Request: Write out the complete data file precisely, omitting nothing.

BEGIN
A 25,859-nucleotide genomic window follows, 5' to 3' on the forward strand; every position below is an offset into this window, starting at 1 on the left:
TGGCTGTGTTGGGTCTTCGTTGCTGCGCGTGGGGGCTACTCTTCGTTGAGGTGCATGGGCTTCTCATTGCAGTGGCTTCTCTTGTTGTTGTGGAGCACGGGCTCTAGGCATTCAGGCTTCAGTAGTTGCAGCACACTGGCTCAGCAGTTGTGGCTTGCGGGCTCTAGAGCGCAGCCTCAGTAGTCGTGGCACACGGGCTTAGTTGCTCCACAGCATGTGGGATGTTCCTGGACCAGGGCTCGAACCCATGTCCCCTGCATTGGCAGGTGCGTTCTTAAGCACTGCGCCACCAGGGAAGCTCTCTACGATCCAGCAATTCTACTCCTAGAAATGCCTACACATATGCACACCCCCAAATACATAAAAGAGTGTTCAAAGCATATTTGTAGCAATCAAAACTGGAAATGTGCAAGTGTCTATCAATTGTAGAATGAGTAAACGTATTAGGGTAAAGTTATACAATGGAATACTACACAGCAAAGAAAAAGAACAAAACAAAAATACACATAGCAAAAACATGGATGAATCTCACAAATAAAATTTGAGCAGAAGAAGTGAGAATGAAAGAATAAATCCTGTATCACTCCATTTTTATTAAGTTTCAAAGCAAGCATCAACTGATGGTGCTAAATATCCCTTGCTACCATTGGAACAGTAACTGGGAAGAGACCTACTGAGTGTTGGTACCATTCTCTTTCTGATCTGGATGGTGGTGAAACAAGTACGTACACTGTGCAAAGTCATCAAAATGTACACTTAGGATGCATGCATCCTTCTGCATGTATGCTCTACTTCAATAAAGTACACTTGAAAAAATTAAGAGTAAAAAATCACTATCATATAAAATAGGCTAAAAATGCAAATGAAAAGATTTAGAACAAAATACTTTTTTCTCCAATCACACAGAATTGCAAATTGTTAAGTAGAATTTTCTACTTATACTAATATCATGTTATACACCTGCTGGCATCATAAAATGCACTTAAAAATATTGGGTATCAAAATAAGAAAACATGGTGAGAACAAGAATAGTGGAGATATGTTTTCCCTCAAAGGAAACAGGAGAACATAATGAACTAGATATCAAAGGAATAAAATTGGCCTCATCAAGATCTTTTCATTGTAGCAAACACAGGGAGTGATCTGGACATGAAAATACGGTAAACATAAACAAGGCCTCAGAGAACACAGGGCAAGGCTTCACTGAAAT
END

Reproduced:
A 25,859-nucleotide genomic window follows, 5' to 3' on the forward strand; every position below is an offset into this window, starting at 1 on the left:
TGGCTGTGTTGGGTCTTCGTTGCTGCGCGTGGGGGCTACTCTTCGTTGAGGTGCATGGGCTTCTCATTGCAGTGGCTTCTCTTGTTGTTGTGGAGCACGGGCTCTAGGCATTCAGGCTTCAGTAGTTGCAGCACACTGGCTCAGCAGTTGTGGCTTGCGGGCTCTAGAGCGCAGCCTCAGTAGTCGTGGCACACGGGCTTAGTTGCTCCACAGCATGTGGGATGTTCCTGGACCAGGGCTCGAACCCATGTCCCCTGCATTGGCAGGTGCGTTCTTAAGCACTGCGCCACCAGGGAAGCTCTCTACGATCCAGCAATTCTACTCCTAGAAATGCCTACACATATGCACACCCCCAAATACATAAAAGAGTGTTCAAAGCATATTTGTAGCAATCAAAACTGGAAATGTGCAAGTGTCTATCAATTGTAGAATGAGTAAACGTATTAGGGTAAAGTTATACAATGGAATACTACACAGCAAAGAAAAAGAACAAAACAAAAATACACATAGCAAAAACATGGATGAATCTCACAAATAAAATTTGAGCAGAAGAAGTGAGAATGAAAGAATAAATCCTGTATCACTCCATTTTTATTAAGTTTCAAAGCAAGCATCAACTGATGGTGCTAAATATCCCTTGCTACCATTGGAACAGTAACTGGGAAGAGACCTACTGAGTGTTGGTACCATTCTCTTTCTGATCTGGATGGTGGTGAAACAAGTACGTACACTGTGCAAAGTCATCAAAATGTACACTTAGGATGCATGCATCCTTCTGCATGTATGCTCTACTTCAATAAAGTACACTTGAAAAAATTAAGAGTAAAAAATCACTATCATATAAAATAGGCTAAAAATGCAAATGAAAAGATTTAGAACAAAATACTTTTTTCTCCAATCACACAGAATTGCAAATTGTTAAGTAGAATTTTCTACTTATACTAATATCATGTTATACACCTGCTGGCATCATAAAATGCACTTAAAAATATTGGGTATCAAAATAAGAAAACATGGTGAGAACAAGAATAGTGGAGATATGTTTTCCCTCAAAGGAAACAGGAGAACATAATGAACTAGATATCAAAGGAATAAAATTGGCCTCATCAAGATCTTTTCATTGTAGCAAACACAGGGAGTGATCTGGACATGAAAATACGGTAAACATAAACAAGGCCTCAGAGAACACAGGGCAAGGCTTCACTGAAAT